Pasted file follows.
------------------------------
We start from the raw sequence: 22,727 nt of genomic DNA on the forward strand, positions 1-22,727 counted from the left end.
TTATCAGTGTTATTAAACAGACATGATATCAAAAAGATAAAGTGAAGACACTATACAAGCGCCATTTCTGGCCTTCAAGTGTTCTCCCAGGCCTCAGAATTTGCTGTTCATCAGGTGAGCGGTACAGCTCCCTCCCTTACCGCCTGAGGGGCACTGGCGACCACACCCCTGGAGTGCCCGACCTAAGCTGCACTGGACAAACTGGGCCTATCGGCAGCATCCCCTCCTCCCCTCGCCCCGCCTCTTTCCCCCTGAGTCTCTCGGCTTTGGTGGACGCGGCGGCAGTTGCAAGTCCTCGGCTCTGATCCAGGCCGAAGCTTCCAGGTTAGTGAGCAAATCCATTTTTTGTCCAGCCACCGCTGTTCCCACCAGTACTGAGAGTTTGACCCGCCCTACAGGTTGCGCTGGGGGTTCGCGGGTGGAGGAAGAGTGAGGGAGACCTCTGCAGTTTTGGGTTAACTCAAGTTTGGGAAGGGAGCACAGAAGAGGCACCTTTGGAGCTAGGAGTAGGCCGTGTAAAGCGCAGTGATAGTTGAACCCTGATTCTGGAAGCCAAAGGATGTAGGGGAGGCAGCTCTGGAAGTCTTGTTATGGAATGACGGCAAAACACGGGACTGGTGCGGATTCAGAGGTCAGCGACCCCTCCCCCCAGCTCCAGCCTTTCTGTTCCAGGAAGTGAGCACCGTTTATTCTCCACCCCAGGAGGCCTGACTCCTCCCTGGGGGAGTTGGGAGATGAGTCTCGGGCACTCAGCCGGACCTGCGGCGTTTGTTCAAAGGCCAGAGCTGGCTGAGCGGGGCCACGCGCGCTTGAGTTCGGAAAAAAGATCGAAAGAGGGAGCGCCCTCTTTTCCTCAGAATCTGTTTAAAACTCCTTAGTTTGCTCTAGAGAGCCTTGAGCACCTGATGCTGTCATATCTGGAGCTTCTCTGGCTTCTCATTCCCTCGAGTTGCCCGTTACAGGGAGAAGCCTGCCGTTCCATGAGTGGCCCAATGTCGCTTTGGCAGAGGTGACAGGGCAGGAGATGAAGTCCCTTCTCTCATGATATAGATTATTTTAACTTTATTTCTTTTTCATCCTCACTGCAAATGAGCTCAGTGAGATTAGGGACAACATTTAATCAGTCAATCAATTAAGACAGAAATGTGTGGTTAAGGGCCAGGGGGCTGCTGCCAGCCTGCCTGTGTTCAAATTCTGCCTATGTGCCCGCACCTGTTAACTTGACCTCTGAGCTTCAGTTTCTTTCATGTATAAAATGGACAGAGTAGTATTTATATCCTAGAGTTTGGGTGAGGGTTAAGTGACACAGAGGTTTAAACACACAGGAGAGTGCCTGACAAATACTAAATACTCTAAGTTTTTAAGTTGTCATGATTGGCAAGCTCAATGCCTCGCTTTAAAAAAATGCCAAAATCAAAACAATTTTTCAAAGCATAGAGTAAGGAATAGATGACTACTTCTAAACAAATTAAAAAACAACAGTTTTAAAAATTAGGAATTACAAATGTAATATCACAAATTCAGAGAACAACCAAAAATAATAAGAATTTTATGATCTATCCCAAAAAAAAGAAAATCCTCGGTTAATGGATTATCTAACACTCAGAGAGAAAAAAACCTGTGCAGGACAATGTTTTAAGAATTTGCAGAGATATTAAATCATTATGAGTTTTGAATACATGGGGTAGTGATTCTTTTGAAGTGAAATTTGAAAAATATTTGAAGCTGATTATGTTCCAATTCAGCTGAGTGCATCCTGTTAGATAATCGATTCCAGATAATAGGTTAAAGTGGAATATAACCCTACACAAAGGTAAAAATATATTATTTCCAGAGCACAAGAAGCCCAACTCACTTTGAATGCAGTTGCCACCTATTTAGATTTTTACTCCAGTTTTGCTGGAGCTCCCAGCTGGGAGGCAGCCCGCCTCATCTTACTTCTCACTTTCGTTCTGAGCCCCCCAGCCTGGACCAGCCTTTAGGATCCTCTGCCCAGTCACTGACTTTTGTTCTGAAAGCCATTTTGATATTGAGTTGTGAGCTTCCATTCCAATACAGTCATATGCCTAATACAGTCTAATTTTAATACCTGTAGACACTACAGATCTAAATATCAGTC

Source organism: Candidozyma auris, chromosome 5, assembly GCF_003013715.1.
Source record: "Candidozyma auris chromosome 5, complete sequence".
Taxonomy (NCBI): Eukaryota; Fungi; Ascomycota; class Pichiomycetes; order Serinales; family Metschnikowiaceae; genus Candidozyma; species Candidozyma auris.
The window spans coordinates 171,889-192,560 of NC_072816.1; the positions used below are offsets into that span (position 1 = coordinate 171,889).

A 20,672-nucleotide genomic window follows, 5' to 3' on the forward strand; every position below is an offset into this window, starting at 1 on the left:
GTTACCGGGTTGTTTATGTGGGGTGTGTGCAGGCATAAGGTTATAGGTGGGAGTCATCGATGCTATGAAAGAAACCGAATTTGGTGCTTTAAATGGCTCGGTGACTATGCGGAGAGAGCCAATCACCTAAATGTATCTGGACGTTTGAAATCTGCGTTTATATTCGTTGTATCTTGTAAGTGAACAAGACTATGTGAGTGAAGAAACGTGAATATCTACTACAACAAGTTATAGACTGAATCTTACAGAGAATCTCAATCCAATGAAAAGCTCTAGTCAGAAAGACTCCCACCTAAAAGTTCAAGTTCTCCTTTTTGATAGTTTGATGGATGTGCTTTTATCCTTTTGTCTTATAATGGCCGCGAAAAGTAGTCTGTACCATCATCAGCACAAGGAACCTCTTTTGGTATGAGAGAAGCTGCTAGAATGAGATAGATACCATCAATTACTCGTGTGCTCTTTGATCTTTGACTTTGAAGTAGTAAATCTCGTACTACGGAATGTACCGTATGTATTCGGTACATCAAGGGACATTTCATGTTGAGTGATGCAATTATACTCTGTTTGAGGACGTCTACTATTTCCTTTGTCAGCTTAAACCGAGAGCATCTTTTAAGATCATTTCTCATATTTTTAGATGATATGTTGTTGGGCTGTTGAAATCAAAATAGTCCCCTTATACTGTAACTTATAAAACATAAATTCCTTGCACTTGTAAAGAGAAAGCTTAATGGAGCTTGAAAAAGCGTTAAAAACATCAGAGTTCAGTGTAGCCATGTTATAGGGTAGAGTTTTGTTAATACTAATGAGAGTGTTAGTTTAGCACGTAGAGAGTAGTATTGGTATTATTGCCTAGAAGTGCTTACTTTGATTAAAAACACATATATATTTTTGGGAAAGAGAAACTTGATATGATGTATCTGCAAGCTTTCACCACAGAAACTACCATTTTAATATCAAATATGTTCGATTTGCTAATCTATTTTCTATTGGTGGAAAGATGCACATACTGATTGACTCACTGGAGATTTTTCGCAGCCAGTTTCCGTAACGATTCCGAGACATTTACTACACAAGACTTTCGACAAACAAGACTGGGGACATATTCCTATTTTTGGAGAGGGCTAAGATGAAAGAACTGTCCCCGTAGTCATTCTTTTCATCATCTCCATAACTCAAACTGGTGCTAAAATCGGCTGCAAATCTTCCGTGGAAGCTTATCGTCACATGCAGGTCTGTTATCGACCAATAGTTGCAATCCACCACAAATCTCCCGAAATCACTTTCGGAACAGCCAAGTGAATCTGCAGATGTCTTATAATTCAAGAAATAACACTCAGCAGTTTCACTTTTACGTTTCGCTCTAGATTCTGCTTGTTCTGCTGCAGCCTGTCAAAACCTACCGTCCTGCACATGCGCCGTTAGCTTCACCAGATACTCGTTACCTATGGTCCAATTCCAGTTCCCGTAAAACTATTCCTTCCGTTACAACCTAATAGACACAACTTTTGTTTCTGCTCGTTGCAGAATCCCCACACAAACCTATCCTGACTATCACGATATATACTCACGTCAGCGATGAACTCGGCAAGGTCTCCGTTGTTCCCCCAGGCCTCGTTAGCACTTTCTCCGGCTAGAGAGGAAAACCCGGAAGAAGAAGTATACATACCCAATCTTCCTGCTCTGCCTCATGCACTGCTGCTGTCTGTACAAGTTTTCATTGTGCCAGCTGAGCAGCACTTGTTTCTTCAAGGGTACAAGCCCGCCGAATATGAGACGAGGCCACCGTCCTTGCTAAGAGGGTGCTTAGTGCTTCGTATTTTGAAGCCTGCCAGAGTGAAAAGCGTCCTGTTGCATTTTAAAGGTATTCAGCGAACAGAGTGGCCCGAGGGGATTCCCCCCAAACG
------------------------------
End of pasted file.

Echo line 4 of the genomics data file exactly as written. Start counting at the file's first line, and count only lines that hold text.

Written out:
Source record: "Candidozyma auris chromosome 5, complete sequence".